Michelangelo Quote Angel Freedom

We love Michelangelo’s ability to turn stone into poetry. However, did you know the man also had a way with words among his other vast amount talents? We thought we would take the time to share with you our favorite Michelangelo sculptures and quotes. Enjoy!

David By Michelangelo 58

David By Michelangelo 58″ High Sculpture

“If people knew how hard I had to work to gain my mastery, it would not seem so wonderful at all.” 

“Ancora Imparo
(Yet I am learning)” 

“If I am more alive because love burns and chars me,
as a fire, given wood or wind, feels new elation,
it’s that he who lays me low is my salvation,
and invigorates the more, the more he scars me.” 

“It is necessary to keep one’s compass in one’s eyes and not in the hand, for the hands execute, but the eye judges.” 

“The greatest artist does not have any concept
Which a single piece of marble does not itself contain
Within its excess, though only
A hand that obeys the intellect can discover it.”  I Sonetti Di Michelangelo: The 78 Sonnets of Michelangelo with Verse Translation

“With few words I shall make thee understand my soul.” 


Pieta By Michelangelo Sculpture Marble 18.5

Pieta By Michelangelo Sculpture Marble 18.5″ High

“Dear to me is sleep: still more, being made of stone,
While pain and guilt still linger here below,
Blindness and numbness–these please me alone;
Then do not wake me, keep your voices low.” 

“The true work of art
is but a shadow of the divine perfection” 

“O night, O sweetest time, though black of hue,
with peace you force all the restless work to end;
those who exalt you see and understand,
and he is sound of mind who honours you.
You cut the thread of tired thoughts, for so
you offer calm in your moist shade; you send
to this low sphere the dreams where we ascend
up to the highest, where I long to go.
Shadow of death that brings to quiet close
all miseries that plague the heart and soul,
for those in pain the last and best of cures;
you heal the flesh of its infirmities,
dry and our tears and shut away our toil,
and free the good from wrath and fretting cares.”  Complete Poems and Selected Letters


Moses Sculpture On Alabaster Base 12

Moses Sculpture On Alabaster Base 12″ High

“Death and love are the two wings that bear the good man to heaven.” 

“The greater danger for most of us is not that our aim is too high and we miss it, but that it is too low and we reach it.”

We hope you enjoyed these sculptures and quotes from Michelangelo. What is your favorite Michelangelo sculpture and/or quote?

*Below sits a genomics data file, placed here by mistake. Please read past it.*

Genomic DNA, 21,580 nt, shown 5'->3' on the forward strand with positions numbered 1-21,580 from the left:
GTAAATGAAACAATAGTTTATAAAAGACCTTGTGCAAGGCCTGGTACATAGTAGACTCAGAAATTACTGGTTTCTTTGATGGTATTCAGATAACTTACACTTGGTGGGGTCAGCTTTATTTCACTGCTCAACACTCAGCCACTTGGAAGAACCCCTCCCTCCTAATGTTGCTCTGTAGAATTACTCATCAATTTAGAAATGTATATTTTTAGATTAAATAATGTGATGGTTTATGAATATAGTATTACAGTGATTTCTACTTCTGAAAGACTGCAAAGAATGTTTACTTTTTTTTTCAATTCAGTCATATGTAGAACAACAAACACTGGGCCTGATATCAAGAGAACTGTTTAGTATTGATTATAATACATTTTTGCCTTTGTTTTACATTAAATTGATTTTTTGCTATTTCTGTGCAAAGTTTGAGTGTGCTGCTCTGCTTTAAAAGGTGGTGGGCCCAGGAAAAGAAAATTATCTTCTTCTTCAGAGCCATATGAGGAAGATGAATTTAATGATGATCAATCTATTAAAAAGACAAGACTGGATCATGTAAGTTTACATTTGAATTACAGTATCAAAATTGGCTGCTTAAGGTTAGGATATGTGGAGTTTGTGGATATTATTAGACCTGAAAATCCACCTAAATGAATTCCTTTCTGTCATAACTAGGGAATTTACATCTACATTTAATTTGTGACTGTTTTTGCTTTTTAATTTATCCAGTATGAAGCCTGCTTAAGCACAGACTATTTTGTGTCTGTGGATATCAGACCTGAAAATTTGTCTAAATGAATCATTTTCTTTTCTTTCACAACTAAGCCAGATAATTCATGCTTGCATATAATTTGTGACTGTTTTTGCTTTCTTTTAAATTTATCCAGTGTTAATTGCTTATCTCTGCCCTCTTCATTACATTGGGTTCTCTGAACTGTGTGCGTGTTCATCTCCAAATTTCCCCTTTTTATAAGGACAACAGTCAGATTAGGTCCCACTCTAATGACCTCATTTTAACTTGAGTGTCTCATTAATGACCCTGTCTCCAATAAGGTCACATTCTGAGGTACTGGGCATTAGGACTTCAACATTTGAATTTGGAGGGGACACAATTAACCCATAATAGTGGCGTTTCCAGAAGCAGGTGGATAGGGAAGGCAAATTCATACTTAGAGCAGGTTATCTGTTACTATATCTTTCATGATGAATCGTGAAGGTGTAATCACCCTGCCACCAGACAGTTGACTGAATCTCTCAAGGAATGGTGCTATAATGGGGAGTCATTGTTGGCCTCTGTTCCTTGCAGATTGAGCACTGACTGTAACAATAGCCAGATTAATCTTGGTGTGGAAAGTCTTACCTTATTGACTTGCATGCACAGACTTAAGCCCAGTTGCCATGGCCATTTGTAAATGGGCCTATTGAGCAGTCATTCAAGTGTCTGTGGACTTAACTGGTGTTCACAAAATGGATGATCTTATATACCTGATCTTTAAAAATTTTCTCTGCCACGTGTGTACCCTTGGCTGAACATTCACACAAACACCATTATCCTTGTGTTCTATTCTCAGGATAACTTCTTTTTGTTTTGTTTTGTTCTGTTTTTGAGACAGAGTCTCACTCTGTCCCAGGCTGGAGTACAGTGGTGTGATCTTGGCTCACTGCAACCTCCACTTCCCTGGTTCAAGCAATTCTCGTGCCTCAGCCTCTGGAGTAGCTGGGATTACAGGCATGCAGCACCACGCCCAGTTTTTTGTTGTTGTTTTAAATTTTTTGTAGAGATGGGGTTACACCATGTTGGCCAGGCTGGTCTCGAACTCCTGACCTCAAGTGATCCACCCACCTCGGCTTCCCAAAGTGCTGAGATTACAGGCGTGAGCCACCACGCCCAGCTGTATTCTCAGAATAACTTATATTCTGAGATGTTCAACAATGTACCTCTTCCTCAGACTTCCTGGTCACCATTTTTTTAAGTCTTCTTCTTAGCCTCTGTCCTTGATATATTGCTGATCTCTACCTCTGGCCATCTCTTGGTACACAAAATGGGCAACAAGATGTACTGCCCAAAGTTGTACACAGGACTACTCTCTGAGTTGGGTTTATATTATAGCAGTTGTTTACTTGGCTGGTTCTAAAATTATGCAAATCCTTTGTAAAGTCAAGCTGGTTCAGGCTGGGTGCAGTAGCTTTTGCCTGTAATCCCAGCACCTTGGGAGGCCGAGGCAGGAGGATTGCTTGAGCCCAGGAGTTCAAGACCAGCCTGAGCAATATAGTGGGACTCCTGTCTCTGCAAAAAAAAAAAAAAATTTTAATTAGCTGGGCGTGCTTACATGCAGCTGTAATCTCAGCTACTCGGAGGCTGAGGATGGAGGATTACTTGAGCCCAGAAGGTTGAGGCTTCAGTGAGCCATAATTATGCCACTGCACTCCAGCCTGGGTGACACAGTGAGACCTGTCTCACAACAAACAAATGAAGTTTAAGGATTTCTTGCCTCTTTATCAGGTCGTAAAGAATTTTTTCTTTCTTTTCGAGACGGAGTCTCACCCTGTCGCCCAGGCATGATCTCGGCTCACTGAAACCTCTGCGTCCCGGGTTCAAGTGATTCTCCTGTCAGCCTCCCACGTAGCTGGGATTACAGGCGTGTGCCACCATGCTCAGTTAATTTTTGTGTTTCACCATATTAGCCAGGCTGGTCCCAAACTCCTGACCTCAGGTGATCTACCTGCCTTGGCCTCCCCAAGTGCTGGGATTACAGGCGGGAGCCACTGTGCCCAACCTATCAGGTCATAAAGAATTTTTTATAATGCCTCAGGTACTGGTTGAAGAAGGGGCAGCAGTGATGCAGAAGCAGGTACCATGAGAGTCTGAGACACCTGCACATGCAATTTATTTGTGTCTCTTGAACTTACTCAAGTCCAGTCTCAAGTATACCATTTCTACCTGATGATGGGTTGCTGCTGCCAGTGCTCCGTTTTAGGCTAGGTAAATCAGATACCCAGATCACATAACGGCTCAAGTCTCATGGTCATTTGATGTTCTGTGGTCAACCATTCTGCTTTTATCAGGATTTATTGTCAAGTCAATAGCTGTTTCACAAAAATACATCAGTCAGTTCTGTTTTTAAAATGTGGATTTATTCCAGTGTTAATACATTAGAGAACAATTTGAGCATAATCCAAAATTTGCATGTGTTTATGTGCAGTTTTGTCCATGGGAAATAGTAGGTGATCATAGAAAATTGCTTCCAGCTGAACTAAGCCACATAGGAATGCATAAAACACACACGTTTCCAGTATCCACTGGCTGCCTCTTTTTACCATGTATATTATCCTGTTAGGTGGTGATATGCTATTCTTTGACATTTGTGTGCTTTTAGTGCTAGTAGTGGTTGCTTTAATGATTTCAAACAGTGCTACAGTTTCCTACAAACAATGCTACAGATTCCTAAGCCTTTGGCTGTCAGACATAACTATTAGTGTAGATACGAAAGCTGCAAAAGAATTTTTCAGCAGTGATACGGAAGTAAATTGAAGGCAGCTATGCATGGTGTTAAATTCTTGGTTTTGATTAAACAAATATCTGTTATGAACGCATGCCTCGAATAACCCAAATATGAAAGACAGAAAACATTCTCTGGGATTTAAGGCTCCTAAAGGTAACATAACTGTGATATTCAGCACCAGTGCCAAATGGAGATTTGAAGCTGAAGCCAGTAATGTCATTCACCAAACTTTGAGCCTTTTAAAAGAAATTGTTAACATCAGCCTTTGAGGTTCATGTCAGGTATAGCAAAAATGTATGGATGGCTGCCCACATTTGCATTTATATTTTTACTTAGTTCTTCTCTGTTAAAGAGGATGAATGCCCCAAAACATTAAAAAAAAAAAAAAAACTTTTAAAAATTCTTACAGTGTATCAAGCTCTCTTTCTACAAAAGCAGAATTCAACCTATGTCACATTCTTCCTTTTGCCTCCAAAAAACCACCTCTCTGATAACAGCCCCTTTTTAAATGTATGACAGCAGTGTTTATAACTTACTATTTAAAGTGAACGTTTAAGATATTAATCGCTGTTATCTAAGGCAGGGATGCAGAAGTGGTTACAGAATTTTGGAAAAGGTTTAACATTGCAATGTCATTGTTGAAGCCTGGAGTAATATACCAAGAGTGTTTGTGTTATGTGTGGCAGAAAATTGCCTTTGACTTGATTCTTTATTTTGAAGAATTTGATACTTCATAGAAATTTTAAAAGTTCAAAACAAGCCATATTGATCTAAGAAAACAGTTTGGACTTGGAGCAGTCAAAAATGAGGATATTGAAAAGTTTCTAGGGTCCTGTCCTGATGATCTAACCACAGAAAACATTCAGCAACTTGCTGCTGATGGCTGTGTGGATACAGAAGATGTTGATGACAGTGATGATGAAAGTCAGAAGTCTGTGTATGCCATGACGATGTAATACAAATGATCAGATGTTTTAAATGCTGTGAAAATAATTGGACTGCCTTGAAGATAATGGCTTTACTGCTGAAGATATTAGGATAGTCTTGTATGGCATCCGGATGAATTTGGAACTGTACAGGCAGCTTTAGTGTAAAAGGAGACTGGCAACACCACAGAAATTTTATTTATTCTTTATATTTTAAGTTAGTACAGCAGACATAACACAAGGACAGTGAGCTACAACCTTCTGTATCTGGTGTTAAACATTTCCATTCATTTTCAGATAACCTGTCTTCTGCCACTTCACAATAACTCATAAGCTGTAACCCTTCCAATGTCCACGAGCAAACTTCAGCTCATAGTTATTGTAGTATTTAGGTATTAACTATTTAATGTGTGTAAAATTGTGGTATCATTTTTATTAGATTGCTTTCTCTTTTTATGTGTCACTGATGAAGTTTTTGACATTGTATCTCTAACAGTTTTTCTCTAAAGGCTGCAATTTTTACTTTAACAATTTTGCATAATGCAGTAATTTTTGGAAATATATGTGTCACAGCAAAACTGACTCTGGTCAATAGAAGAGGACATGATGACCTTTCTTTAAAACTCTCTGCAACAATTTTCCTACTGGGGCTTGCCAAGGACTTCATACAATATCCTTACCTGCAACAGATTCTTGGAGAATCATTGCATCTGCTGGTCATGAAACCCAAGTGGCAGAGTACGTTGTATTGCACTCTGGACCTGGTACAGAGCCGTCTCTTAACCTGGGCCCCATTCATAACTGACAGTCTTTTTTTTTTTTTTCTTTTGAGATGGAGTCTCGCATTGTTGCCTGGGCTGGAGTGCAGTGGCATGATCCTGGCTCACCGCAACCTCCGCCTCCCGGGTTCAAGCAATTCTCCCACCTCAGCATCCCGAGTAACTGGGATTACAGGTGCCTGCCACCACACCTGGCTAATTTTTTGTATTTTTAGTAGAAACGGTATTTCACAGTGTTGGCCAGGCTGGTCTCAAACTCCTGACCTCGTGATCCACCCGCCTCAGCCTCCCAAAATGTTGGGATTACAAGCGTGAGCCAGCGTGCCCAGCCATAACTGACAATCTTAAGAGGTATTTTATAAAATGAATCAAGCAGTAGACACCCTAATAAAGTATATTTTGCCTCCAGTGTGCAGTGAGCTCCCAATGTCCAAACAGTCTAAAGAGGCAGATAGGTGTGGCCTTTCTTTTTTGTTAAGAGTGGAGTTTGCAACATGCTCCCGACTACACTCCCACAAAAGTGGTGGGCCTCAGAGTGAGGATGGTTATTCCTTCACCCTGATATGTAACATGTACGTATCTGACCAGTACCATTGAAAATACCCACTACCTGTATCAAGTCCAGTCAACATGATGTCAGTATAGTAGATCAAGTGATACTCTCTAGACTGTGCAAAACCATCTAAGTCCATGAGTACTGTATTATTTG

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If there ever were a ‘Renaissance Man,’ Michelangelo di Lodovico Buonarroti Simoni would be it. History has proven a man as well versed in architecture, sculpture, poetry, and engineering only requires one notorious name, Michelangelo. He was the first Western artist whose biography was published while he was still alive, a testament to his impact on society. With two skillful hands and a brilliant mind, he left a permanent mark on the world.

Bacchus of Wine by Michelangelo

 Through his twenties Michelangelo was working on his most notable sculptures, showcasing his lasting impact. At the ripe age of 21 he was commissioned to do a piece for Cardinal Raffaele Riario. Upon completion his interpretation of Bacchus of Wine was rejected by the Cardinal. Nonetheless, the statue became apart of Michelangelo’s well known repertoire. Through intricate detail, Michelangelo depicts the physical and mental state of the subject. The backward drooping left shoulder, the listless tilt of the head, the utterly relaxed left arm clasping the bunch of grapes, the belly protruding above unsteady legs, the face transformed by a vacuous gaze, the parted lips, the expressionless features fixed upon the cup which is wearily supported by his right arm, all speak of a mind and body dulled by inebriation. To a classical form Michelangelo has added his own interpretation, displaying a marvelous sensitivity to the expressiveness of the human body. This is a theme that will continue on through the rest of his work.